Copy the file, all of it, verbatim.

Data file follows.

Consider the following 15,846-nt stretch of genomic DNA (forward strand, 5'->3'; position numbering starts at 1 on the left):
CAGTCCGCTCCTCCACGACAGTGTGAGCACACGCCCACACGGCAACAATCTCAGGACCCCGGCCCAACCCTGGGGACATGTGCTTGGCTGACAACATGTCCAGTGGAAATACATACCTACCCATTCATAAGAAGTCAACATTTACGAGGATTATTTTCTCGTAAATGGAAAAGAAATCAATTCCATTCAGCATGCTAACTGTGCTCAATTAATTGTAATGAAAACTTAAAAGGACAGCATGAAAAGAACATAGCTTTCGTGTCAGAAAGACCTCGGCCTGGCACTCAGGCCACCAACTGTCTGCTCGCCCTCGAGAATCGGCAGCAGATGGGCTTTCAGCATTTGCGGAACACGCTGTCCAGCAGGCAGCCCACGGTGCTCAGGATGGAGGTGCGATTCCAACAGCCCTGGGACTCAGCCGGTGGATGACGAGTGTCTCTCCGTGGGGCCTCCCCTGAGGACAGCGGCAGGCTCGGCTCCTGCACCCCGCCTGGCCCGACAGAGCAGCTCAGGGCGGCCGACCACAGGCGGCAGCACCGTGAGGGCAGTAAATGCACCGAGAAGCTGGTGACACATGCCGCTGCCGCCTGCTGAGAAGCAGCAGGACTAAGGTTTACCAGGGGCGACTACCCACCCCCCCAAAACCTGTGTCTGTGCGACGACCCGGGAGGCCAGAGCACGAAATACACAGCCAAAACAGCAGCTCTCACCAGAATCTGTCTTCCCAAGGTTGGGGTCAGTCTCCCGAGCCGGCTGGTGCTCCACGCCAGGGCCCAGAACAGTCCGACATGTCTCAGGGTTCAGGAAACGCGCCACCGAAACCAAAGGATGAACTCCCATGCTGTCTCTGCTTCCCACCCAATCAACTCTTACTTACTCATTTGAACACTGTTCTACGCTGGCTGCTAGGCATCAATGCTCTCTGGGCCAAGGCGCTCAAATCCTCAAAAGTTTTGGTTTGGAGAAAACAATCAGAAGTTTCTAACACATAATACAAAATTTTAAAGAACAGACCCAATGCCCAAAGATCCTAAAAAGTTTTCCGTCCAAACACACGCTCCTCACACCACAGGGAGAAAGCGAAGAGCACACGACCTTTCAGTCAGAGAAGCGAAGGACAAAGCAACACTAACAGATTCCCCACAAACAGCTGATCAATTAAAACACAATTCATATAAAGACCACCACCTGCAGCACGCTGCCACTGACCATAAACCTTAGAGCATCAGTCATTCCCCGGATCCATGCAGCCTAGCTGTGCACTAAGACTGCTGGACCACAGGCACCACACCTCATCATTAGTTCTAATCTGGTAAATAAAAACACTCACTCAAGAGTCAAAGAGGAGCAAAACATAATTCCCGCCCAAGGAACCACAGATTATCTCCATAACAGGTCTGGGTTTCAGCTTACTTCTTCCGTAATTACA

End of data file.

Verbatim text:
Consider the following 15,846-nt stretch of genomic DNA (forward strand, 5'->3'; position numbering starts at 1 on the left):
CAGTCCGCTCCTCCACGACAGTGTGAGCACACGCCCACACGGCAACAATCTCAGGACCCCGGCCCAACCCTGGGGACATGTGCTTGGCTGACAACATGTCCAGTGGAAATACATACCTACCCATTCATAAGAAGTCAACATTTACGAGGATTATTTTCTCGTAAATGGAAAAGAAATCAATTCCATTCAGCATGCTAACTGTGCTCAATTAATTGTAATGAAAACTTAAAAGGACAGCATGAAAAGAACATAGCTTTCGTGTCAGAAAGACCTCGGCCTGGCACTCAGGCCACCAACTGTCTGCTCGCCCTCGAGAATCGGCAGCAGATGGGCTTTCAGCATTTGCGGAACACGCTGTCCAGCAGGCAGCCCACGGTGCTCAGGATGGAGGTGCGATTCCAACAGCCCTGGGACTCAGCCGGTGGATGACGAGTGTCTCTCCGTGGGGCCTCCCCTGAGGACAGCGGCAGGCTCGGCTCCTGCACCCCGCCTGGCCCGACAGAGCAGCTCAGGGCGGCCGACCACAGGCGGCAGCACCGTGAGGGCAGTAAATGCACCGAGAAGCTGGTGACACATGCCGCTGCCGCCTGCTGAGAAGCAGCAGGACTAAGGTTTACCAGGGGCGACTACCCACCCCCCCAAAACCTGTGTCTGTGCGACGACCCGGGAGGCCAGAGCACGAAATACACAGCCAAAACAGCAGCTCTCACCAGAATCTGTCTTCCCAAGGTTGGGGTCAGTCTCCCGAGCCGGCTGGTGCTCCACGCCAGGGCCCAGAACAGTCCGACATGTCTCAGGGTTCAGGAAACGCGCCACCGAAACCAAAGGATGAACTCCCATGCTGTCTCTGCTTCCCACCCAATCAACTCTTACTTACTCATTTGAACACTGTTCTACGCTGGCTGCTAGGCATCAATGCTCTCTGGGCCAAGGCGCTCAAATCCTCAAAAGTTTTGGTTTGGAGAAAACAATCAGAAGTTTCTAACACATAATACAAAATTTTAAAGAACAGACCCAATGCCCAAAGATCCTAAAAAGTTTTCCGTCCAAACACACGCTCCTCACACCACAGGGAGAAAGCGAAGAGCACACGACCTTTCAGTCAGAGAAGCGAAGGACAAAGCAACACTAACAGATTCCCCACAAACAGCTGATCAATTAAAACACAATTCATATAAAGACCACCACCTGCAGCACGCTGCCACTGACCATAAACCTTAGAGCATCAGTCATTCCCCGGATCCATGCAGCCTAGCTGTGCACTAAGACTGCTGGACCACAGGCACCACACCTCATCATTAGTTCTAATCTGGTAAATAAAAACACTCACTCAAGAGTCAAAGAGGAGCAAAACATAATTCCCGCCCAAGGAACCACAGATTATCTCCATAACAGGTCTGGGTTTCAGCTTACTTCTTCCGTAATTACA